In a cohort study entitled, “Association of Urban Green Space With Mental Health and General Health Among Adults in Australia”, conducted by Thomas Astell-Burt & Xiaoqi Feng (2019), it was concluded that protection and restoration of urban tree canopy specifically, rather than any urban greening, may be a good option for promotion of community mental health.
Exposure to 30% or more tree canopy compared to 0% to 9% tree canopy was associated with 31% lower odds of incident psychological distress, whereas exposure to 30% or more grass was associated with 71% higher odds of prevalent psychological distress after adjusting for age, sex, income, economic status, couple status, and educational level.
What this sum up to, in a nutshell, is that investment in green open spaces provides support in one’s mental health as well as the general well-being and overall health.
Globally not just locally, the common criticism is that many urban parks and green spaces, in particular those in residential areas are unimaginative, repetitive and lack basic elements to evoke these effects posed on us by the power of nature.
Green is the Well-Being Colour
As the density of Maltese population continues to increase and more of us live in apartments and/or work in office blocks, it is great to see strategies implemented by the present government to invest in tree cover, green walls and other urban greening implementations in infrastructural projects more generally across Malta.
Word on the street is that many people yearn and crave nature to restore their well-being as it has been scientifically proven, time and again, that nature does in fact have a restorative effect on cognitive and emotional function. Activities such as walking or even exercising in green spaces seem to amplify the positive effects on the brain.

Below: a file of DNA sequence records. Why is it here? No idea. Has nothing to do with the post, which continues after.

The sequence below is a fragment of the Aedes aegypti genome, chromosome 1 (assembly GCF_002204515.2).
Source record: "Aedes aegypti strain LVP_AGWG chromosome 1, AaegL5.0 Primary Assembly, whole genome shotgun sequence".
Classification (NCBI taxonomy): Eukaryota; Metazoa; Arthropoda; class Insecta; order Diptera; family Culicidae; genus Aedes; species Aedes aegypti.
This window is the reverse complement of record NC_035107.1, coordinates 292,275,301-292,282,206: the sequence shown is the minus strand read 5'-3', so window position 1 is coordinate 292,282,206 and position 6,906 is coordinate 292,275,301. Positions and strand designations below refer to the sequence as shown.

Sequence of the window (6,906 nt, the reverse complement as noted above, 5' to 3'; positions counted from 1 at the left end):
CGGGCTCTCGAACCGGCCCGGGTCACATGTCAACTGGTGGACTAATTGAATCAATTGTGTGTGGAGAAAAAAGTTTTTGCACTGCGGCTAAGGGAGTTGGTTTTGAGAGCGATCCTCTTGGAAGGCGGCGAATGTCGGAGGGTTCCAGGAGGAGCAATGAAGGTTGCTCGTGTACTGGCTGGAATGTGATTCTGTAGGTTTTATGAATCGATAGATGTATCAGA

The Malta National Park
When the idea of the Ta’ Qali National Park first stemmed, to many it seemed like a fairy tale destined to remain on paper. It was a wise choice to transform a vast tract of land accommodating dead factories into Malta’s largest park. A creative park planned to uplift Maltese citizen’s spirit by offering the people cultural, artistic, musical and sportive facilities where they can make good use of their leisure time. Boasting a woodland of 80,000 new trees, the Malta National Park will be a green tree cover like a superfood for our community.
The Mdina Playground and others
During these last few years, communities in Malta have seen a rapid change for their greater good. Whereas before, the term open space was almost never heard, today is a different matter. The by and large of Maltese communities have started to enjoy new open spaces as well as renovated and restored ones.
The recent announcement of the restoration of the Mdina playground was a sure treat for children, as this is one of the most visited playgrounds in Malta.
The Mdina playground is just a piece of the puzzle, as other projects have been carried out in various localities, including the Għar Barka open space in Rabat, the Mitħna open space in Żebbuġ, the Dingli and Siġġiewi open spaces and various others.
Projects like these serve the communities, children and provide the perfect space to spend one’s leisure time in a peaceful and healthy environment.